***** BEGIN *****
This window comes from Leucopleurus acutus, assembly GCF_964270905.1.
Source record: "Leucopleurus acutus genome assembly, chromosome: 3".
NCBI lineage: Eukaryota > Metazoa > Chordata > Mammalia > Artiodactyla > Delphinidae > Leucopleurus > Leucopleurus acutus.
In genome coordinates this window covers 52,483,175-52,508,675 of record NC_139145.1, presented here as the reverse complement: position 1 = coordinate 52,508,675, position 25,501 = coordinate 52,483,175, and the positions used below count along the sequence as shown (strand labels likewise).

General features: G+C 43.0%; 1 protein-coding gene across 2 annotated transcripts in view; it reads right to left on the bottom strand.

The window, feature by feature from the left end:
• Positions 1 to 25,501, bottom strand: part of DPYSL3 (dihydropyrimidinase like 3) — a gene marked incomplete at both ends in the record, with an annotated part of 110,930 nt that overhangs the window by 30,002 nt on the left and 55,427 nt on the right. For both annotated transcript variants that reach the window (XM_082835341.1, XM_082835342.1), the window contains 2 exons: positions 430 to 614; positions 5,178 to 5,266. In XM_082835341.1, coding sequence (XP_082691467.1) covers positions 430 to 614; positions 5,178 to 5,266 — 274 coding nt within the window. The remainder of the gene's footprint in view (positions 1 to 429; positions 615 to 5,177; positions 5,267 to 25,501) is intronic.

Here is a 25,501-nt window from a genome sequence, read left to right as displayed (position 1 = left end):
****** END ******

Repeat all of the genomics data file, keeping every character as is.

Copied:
This window comes from Leucopleurus acutus, assembly GCF_964270905.1.
Source record: "Leucopleurus acutus genome assembly, chromosome: 3".
NCBI lineage: Eukaryota > Metazoa > Chordata > Mammalia > Artiodactyla > Delphinidae > Leucopleurus > Leucopleurus acutus.
In genome coordinates this window covers 52,483,175-52,508,675 of record NC_139145.1, presented here as the reverse complement: position 1 = coordinate 52,508,675, position 25,501 = coordinate 52,483,175, and the positions used below count along the sequence as shown (strand labels likewise).

General features: G+C 43.0%; 1 protein-coding gene across 2 annotated transcripts in view; it reads right to left on the bottom strand.

The window, feature by feature from the left end:
• Positions 1 to 25,501, bottom strand: part of DPYSL3 (dihydropyrimidinase like 3) — a gene marked incomplete at both ends in the record, with an annotated part of 110,930 nt that overhangs the window by 30,002 nt on the left and 55,427 nt on the right. For both annotated transcript variants that reach the window (XM_082835341.1, XM_082835342.1), the window contains 2 exons: positions 430 to 614; positions 5,178 to 5,266. In XM_082835341.1, coding sequence (XP_082691467.1) covers positions 430 to 614; positions 5,178 to 5,266 — 274 coding nt within the window. The remainder of the gene's footprint in view (positions 1 to 429; positions 615 to 5,177; positions 5,267 to 25,501) is intronic.

Here is a 25,501-nt window from a genome sequence, read left to right as displayed (position 1 = left end):